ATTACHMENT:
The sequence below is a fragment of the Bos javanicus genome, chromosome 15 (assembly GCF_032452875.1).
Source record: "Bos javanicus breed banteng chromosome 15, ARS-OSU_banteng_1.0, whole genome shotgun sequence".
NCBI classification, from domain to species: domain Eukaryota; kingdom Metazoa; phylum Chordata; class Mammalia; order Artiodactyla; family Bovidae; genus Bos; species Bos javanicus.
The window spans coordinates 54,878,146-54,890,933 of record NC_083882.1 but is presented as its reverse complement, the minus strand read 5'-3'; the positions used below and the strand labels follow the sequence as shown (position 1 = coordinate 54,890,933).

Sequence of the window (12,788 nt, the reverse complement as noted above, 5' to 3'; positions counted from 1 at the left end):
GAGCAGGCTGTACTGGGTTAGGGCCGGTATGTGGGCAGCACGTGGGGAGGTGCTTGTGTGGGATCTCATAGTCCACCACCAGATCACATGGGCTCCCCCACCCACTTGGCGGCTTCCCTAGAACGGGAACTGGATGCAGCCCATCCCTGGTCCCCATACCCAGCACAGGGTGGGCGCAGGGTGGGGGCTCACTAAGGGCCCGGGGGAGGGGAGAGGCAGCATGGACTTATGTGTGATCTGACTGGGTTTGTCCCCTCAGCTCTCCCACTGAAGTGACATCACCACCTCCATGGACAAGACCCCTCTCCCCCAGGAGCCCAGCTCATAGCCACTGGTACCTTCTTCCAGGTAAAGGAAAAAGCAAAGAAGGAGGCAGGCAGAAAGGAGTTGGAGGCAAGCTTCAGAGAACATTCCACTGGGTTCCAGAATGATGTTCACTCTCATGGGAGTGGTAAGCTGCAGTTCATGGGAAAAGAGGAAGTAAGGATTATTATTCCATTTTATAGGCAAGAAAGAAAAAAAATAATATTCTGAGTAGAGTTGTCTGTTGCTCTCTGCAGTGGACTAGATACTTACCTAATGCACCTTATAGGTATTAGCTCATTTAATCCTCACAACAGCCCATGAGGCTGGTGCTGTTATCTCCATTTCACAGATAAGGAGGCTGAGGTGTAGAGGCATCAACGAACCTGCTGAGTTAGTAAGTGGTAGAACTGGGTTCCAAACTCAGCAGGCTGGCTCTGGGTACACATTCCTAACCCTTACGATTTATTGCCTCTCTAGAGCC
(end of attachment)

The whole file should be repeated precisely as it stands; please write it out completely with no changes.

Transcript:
The sequence below is a fragment of the Bos javanicus genome, chromosome 15 (assembly GCF_032452875.1).
Source record: "Bos javanicus breed banteng chromosome 15, ARS-OSU_banteng_1.0, whole genome shotgun sequence".
NCBI classification, from domain to species: domain Eukaryota; kingdom Metazoa; phylum Chordata; class Mammalia; order Artiodactyla; family Bovidae; genus Bos; species Bos javanicus.
The window spans coordinates 54,878,146-54,890,933 of record NC_083882.1 but is presented as its reverse complement, the minus strand read 5'-3'; the positions used below and the strand labels follow the sequence as shown (position 1 = coordinate 54,890,933).

Sequence of the window (12,788 nt, the reverse complement as noted above, 5' to 3'; positions counted from 1 at the left end):
GAGCAGGCTGTACTGGGTTAGGGCCGGTATGTGGGCAGCACGTGGGGAGGTGCTTGTGTGGGATCTCATAGTCCACCACCAGATCACATGGGCTCCCCCACCCACTTGGCGGCTTCCCTAGAACGGGAACTGGATGCAGCCCATCCCTGGTCCCCATACCCAGCACAGGGTGGGCGCAGGGTGGGGGCTCACTAAGGGCCCGGGGGAGGGGAGAGGCAGCATGGACTTATGTGTGATCTGACTGGGTTTGTCCCCTCAGCTCTCCCACTGAAGTGACATCACCACCTCCATGGACAAGACCCCTCTCCCCCAGGAGCCCAGCTCATAGCCACTGGTACCTTCTTCCAGGTAAAGGAAAAAGCAAAGAAGGAGGCAGGCAGAAAGGAGTTGGAGGCAAGCTTCAGAGAACATTCCACTGGGTTCCAGAATGATGTTCACTCTCATGGGAGTGGTAAGCTGCAGTTCATGGGAAAAGAGGAAGTAAGGATTATTATTCCATTTTATAGGCAAGAAAGAAAAAAAATAATATTCTGAGTAGAGTTGTCTGTTGCTCTCTGCAGTGGACTAGATACTTACCTAATGCACCTTATAGGTATTAGCTCATTTAATCCTCACAACAGCCCATGAGGCTGGTGCTGTTATCTCCATTTCACAGATAAGGAGGCTGAGGTGTAGAGGCATCAACGAACCTGCTGAGTTAGTAAGTGGTAGAACTGGGTTCCAAACTCAGCAGGCTGGCTCTGGGTACACATTCCTAACCCTTACGATTTATTGCCTCTCTAGAGCC